Tips for growing fig trees

by Nan Sterman

Figs arrived in the Western Hemisphere in the 1560s when the Spaniards planted them in Mexico. Two hundred years later, missionaries planted California's first fig tree at San Diego de Alcala, the main mission in San Diego.

Fig fruits grow on fantastic trees with huge lobed leaves. In fall, the leaves drop, revealing gnarled and twisted branches covered in pale white bark that shines against the blue winter sky.

Fig trees are very easy to grow. They need full sun but take almost any type of soil. Once established, they thrive with very little water, though they grow faster and fruit better with a bit more water. A single application of all-purpose organic fertilizer in early spring is plenty.

Because fig trees grow fast, start with a small tree. Bareroot fig trees are easy to work with, affordable and widely available in nurseries this time of year. They're dormant so, at this point, they look like bare sticks. But don't be put off, once the weather warms, they'll sprout leaves.

Dig a hole just big enough for the roots to fit in without bending. Notice the soil line on the trunk? That's as deep as you want to plant.

If you live in gopher country, line the planting hole with a layer of hardware cloth or purchase a gopher basket to place in the hole before you plant. Tree roots can get through the wire mesh but gophers can't.

Toss a few handfuls of worm castings into the planting hole, then refill with unamended soil. Cut the trunk back to about 2 feet tall. Why? This practice encourages the tree to form low branches, which translates to easy-to-reach fruit.

To keep the trunk from sunburning, paint it with a mixture of half white acrylic house paint and half water. Make an irrigation basin around the base of the tree and water deeply after planting. Mulch around the outside of the basin.

A fig tree can grow 20 feet tall and wide. However, there's no reason to allow it to reach full size. I prune all my fruit trees small so fruits are easy to reach. Fig wood is so soft that it's by far the easiest to prune. If pruning is needed, do so immediately after harvest. If you wait, you'll cut off the buds for next year's crop.

Fig trees are hardy to about 15 degrees. Branches may die back but even trees that freeze or are cut to the ground typically resprout from the roots.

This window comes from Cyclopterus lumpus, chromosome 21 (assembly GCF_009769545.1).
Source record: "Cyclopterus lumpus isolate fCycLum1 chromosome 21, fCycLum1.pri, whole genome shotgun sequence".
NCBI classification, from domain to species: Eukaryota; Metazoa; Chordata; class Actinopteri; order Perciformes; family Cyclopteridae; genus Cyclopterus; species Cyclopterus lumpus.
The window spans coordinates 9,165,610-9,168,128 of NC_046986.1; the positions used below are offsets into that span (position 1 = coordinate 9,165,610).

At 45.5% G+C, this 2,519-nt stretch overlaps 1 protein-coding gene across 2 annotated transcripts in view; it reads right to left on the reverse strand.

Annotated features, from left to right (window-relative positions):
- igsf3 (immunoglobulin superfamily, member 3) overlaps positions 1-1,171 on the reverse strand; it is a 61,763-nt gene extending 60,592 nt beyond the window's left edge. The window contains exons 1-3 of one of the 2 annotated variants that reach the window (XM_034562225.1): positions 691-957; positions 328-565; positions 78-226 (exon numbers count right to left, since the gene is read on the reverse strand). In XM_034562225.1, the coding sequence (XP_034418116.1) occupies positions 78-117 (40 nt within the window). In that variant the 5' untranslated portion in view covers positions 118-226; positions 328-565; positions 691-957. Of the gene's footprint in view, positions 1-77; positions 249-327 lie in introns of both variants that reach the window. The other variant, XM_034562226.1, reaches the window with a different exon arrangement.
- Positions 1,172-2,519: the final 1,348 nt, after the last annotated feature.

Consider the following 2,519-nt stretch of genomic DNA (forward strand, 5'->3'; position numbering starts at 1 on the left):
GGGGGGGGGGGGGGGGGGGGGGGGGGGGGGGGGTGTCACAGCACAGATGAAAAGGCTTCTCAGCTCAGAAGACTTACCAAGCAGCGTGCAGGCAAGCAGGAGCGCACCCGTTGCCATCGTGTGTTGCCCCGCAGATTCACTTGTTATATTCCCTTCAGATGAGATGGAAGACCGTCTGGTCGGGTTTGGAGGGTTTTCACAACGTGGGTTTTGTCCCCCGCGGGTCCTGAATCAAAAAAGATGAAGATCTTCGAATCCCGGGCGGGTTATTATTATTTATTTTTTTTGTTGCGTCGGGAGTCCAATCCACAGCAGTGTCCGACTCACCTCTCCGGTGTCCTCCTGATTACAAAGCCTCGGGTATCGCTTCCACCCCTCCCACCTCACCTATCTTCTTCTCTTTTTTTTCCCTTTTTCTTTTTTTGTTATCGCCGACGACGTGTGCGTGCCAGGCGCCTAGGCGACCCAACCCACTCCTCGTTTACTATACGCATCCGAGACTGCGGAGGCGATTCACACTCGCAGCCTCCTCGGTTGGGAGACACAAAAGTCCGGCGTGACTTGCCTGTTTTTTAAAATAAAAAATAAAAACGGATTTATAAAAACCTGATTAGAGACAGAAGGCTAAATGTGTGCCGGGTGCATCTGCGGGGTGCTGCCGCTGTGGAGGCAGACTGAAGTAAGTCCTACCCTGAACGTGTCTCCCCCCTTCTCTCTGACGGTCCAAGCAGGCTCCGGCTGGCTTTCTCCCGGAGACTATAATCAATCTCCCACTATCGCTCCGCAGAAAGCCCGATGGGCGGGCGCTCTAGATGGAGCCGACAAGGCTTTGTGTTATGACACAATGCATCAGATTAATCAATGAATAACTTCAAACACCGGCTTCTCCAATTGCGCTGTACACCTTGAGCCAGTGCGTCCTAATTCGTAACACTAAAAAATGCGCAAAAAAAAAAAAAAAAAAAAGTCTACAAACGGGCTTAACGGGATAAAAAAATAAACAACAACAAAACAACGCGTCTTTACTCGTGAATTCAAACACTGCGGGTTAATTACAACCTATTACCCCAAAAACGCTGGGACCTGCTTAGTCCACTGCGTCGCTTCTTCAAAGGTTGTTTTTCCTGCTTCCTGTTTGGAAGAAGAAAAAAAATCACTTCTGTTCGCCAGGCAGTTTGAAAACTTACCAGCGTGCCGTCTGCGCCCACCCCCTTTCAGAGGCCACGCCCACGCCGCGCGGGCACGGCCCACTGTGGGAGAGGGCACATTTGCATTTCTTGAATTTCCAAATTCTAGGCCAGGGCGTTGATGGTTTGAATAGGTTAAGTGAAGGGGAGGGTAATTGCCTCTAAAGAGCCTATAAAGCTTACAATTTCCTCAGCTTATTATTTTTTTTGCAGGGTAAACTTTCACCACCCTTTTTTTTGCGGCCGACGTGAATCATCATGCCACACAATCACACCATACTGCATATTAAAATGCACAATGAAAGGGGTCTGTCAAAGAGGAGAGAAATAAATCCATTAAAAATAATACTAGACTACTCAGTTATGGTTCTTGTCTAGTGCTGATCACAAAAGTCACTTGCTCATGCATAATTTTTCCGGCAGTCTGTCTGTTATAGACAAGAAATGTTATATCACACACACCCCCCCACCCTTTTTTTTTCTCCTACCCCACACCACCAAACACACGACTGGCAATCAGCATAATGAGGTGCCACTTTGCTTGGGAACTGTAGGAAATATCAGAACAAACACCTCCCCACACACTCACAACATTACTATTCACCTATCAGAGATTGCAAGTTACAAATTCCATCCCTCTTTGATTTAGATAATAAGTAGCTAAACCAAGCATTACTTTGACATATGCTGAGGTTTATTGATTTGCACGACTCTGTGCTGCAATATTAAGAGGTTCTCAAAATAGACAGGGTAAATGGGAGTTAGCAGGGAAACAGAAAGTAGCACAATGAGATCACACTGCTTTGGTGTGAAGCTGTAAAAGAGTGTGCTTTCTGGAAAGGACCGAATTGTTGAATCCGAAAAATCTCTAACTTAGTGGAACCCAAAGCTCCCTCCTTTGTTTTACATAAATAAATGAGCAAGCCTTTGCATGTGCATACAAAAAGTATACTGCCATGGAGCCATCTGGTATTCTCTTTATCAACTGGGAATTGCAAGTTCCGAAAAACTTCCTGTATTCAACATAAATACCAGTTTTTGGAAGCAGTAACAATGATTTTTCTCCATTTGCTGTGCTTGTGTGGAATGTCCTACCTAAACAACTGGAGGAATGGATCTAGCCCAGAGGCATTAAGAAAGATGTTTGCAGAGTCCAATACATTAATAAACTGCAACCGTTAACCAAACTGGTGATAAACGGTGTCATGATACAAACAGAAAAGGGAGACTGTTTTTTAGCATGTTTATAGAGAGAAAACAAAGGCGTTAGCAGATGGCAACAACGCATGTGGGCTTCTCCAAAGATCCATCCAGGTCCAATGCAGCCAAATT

Pick figs when they're so soft that they almost fall apart as you pull them from the tree. Don't harvest under-ripe fruits. They will not ripen off the tree.

In the nursery, you'll typically find "Mission" or "Brown Turkey," both dark colored figs with deep pink flesh. You might see yellow "Genoa" or green-and-yellow striped "Panachee" whose flesh is the color of raspberries. All are wonderful.

Nan Sterman is author of "California Gardener's Guide Volume II." She is a gardening expert, communicator and designer who has long grown an organic garden of plants that both feed her family and beautify her garden.


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Photo courtesy of Nan Sterman This tapestry of colors is thanks to a Desert Museum palo verde tree, red leaved cone flower, yellow blooming Mexican tulip poppy and germander sage.
Photo courtesy of Nan Sterman This tapestry of colors is thanks to a Desert Museum palo verde tree, red leaved cone flower, yellow blooming Mexican tulip poppy and germander sage.

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Comments

We have had our tree for 7 years now it gives great figs But the leaves keep wilting ,what aren't we doing???

We planted a Mission Fig in 2010 in Riverside, California. Each year, the tree bears lots of figs, but they do not grow very big. They get dark purple and fall off. When you break them open, there is a dry, non matured seedy stuff. One year, I counted nearly 200 figs on the ground, wasted, and non matured. Ive tried dripping water with a hose ( it is on drip irrigation). It is planted in gravelly, decomposed granity soil that becomes clay like when you dig deep underneath. Is there anything specific I can do. It has only given me 1 fig all these years that was sweet and juicy, in 2011. I was hoping to figure out what can be done this year before it starts producing figs that dont work. Please...any help would be great. I was told to get some fertilizer sticks from Home Depot, but I am not sure.Thank you for your help!

I live in NW Indiana and just got a fig tree . Do I need to dig it up each fall and burry the tree in dirt? this is what I was told, it gets very cold here in winter . Or can I leave it alone, Thanks

I have a fig tree that was grown from a shoot and was planted in a pot. I live in a condo in Northern Ohio so I winter the plant in my garage. It is in the 3rd year now and it has grown to over 5ft. but still has not produced any fruit. What can I do to obtain fruit from my tree?

Dear Linda, I have a fig tree which bares a large amount of fruit. The fruit seems to come sooner than the leaves and the fruit is large, soft to the touch yet hollow feeling and dry on the inside. I don't know the type, but it it light green. And we don't prune it that often.

i have a fig tree in my garden, started producing fig last year, i had more then 20 fig but didn't ripen. This year the same happened. I still have more than 20 fig in my tree but they feel hollow inside when i touch them. My friend has fig tree she said water the tree and then you fig get ripen. I don't know what is the reason for that. Can you help?

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